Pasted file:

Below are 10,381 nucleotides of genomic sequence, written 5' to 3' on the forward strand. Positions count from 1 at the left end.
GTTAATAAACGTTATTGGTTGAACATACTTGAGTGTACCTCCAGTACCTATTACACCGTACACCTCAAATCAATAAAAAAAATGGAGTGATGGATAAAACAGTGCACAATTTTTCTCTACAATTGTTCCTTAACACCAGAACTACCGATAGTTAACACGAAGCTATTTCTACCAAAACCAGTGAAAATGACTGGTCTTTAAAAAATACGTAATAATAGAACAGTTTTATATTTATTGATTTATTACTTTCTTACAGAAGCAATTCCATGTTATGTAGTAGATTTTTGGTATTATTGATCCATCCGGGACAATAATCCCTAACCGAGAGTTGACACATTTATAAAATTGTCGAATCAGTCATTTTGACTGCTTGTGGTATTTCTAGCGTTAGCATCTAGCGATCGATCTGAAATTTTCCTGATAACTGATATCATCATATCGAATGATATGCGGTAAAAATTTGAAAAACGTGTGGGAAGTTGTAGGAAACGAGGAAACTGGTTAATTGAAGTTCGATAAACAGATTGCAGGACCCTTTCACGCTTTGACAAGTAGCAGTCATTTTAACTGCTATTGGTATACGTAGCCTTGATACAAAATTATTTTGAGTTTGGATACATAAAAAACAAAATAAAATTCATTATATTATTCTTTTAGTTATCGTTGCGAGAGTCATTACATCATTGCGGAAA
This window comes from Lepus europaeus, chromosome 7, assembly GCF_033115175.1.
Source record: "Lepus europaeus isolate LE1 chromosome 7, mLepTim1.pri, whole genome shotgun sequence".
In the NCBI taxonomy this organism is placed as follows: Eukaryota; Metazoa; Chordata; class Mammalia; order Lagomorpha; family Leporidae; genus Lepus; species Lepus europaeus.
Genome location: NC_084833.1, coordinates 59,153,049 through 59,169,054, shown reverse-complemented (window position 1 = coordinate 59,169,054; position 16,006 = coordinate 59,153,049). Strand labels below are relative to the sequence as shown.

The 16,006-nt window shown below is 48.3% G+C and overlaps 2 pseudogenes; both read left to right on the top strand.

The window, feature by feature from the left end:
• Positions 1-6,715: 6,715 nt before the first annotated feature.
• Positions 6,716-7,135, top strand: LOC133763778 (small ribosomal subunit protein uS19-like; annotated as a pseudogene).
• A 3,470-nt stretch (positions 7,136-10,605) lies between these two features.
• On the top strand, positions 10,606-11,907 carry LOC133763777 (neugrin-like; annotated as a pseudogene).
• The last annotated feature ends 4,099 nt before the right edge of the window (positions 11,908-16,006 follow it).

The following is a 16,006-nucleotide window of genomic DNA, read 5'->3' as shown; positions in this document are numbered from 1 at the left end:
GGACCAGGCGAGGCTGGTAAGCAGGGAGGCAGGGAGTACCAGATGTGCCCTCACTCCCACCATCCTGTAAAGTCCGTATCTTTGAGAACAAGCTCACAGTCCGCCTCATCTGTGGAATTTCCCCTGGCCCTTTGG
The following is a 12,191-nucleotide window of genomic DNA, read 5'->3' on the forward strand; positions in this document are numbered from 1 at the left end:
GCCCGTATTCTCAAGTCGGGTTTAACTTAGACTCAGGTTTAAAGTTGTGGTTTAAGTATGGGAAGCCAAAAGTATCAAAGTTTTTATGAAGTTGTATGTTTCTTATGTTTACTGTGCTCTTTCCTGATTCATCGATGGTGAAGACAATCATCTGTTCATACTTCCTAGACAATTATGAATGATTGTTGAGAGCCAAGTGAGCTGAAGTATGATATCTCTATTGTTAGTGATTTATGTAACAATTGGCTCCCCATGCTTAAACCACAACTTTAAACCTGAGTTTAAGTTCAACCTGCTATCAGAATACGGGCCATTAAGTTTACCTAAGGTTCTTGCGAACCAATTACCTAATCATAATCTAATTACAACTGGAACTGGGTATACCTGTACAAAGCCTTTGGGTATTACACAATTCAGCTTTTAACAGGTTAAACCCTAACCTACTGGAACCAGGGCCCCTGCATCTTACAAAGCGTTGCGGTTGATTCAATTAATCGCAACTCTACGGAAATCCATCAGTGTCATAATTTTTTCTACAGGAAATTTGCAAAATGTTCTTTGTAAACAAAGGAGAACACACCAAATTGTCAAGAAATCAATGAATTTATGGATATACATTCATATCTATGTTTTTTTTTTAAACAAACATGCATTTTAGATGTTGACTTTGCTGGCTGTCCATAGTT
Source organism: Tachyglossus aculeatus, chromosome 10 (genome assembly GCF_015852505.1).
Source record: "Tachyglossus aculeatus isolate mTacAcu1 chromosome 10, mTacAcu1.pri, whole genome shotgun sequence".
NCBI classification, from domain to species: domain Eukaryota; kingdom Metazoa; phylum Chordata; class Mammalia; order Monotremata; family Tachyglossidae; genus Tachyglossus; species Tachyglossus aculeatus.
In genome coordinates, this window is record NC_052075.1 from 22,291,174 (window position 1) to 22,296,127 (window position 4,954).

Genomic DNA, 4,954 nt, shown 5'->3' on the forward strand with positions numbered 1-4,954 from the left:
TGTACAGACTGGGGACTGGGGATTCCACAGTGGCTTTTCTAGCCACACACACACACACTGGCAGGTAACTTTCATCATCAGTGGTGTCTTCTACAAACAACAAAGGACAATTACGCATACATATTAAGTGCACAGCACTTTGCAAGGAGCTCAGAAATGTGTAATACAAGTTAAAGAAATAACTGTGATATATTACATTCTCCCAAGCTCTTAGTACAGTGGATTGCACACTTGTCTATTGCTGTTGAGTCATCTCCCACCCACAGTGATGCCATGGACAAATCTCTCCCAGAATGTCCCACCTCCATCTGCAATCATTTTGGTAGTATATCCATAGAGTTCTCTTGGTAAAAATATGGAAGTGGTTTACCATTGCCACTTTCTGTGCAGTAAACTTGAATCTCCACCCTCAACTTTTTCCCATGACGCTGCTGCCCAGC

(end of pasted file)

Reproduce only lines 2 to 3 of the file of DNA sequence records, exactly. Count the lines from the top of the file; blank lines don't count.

GTTAATAAACGTTATTGGTTGAACATACTTGAGTGTACCTCCAGTACCTATTACACCGTACACCTCAAATCAATAAAAAAAATGGAGTGATGGATAAAACAGTGCACAATTTTTCTCTACAATTGTTCCTTAACACCAGAACTACCGATAGTTAACACGAAGCTATTTCTACCAAAACCAGTGAAAATGACTGGTCTTTAAAAAATACGTAATAATAGAACAGTTTTATATTTATTGATTTATTACTTTCTTACAGAAGCAATTCCATGTTATGTAGTAGATTTTTGGTATTATTGATCCATCCGGGACAATAATCCCTAACCGAGAGTTGACACATTTATAAAATTGTCGAATCAGTCATTTTGACTGCTTGTGGTATTTCTAGCGTTAGCATCTAGCGATCGATCTGAAATTTTCCTGATAACTGATATCATCATATCGAATGATATGCGGTAAAAATTTGAAAAACGTGTGGGAAGTTGTAGGAAACGAGGAAACTGGTTAATTGAAGTTCGATAAACAGATTGCAGGACCCTTTCACGCTTTGACAAGTAGCAGTCATTTTAACTGCTATTGGTATACGTAGCCTTGATACAAAATTATTTTGAGTTTGGATACATAAAAAACAAAATAAAATTCATTATATTATTCTTTTAGTTATCGTTGCGAGAGTCATTACATCATTGCGGAAA
This window comes from Lepus europaeus, chromosome 7, assembly GCF_033115175.1.